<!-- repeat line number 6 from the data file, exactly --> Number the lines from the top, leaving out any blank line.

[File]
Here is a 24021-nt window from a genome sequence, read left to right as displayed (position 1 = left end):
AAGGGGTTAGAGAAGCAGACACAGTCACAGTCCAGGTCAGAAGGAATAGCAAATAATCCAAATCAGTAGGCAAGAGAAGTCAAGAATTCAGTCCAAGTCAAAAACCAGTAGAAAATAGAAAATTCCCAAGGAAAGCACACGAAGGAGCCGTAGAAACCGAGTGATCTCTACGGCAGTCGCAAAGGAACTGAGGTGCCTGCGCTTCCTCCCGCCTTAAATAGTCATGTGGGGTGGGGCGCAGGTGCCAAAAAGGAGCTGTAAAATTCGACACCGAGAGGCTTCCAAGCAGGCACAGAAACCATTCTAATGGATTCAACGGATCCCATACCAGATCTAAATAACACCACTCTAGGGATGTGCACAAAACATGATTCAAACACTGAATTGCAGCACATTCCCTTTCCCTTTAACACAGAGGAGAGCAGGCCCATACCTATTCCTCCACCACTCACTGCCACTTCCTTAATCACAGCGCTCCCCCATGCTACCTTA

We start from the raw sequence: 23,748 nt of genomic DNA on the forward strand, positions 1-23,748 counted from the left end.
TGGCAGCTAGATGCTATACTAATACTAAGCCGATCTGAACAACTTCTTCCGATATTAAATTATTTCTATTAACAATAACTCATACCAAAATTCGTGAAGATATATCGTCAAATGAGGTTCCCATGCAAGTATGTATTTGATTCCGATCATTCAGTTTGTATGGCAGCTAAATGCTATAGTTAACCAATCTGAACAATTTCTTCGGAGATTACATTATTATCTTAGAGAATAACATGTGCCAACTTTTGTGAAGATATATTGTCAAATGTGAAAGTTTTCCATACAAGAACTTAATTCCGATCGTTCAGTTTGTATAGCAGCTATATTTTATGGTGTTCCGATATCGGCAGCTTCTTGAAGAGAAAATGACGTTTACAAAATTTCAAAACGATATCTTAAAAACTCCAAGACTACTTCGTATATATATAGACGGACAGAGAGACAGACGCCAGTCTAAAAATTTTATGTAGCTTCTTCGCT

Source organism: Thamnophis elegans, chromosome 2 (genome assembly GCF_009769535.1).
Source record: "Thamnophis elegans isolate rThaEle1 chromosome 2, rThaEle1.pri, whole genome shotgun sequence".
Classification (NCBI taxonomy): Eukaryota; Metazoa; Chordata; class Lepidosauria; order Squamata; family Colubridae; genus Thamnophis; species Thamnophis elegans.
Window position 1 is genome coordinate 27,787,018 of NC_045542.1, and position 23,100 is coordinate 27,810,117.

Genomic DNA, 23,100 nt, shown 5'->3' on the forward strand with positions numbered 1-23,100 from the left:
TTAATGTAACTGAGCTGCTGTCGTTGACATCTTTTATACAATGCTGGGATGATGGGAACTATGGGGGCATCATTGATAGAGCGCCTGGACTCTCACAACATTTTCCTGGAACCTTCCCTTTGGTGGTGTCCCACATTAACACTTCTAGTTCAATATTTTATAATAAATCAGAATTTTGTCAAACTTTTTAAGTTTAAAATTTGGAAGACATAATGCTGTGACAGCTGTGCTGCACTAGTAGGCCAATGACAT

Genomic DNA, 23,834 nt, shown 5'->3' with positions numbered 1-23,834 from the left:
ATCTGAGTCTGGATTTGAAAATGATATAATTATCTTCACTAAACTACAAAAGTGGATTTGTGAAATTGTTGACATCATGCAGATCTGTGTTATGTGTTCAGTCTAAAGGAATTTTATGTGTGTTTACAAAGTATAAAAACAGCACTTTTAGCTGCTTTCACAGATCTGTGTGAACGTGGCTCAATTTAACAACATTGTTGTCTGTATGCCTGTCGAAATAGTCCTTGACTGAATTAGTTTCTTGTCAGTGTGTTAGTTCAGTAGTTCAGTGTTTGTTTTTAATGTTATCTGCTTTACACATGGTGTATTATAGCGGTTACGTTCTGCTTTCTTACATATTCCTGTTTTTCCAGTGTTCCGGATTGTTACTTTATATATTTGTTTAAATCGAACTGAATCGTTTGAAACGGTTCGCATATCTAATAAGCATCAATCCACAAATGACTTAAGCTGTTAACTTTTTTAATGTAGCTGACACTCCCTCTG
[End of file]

Source record: "Thamnophis elegans isolate rThaEle1 chromosome 2, rThaEle1.pri, whole genome shotgun sequence".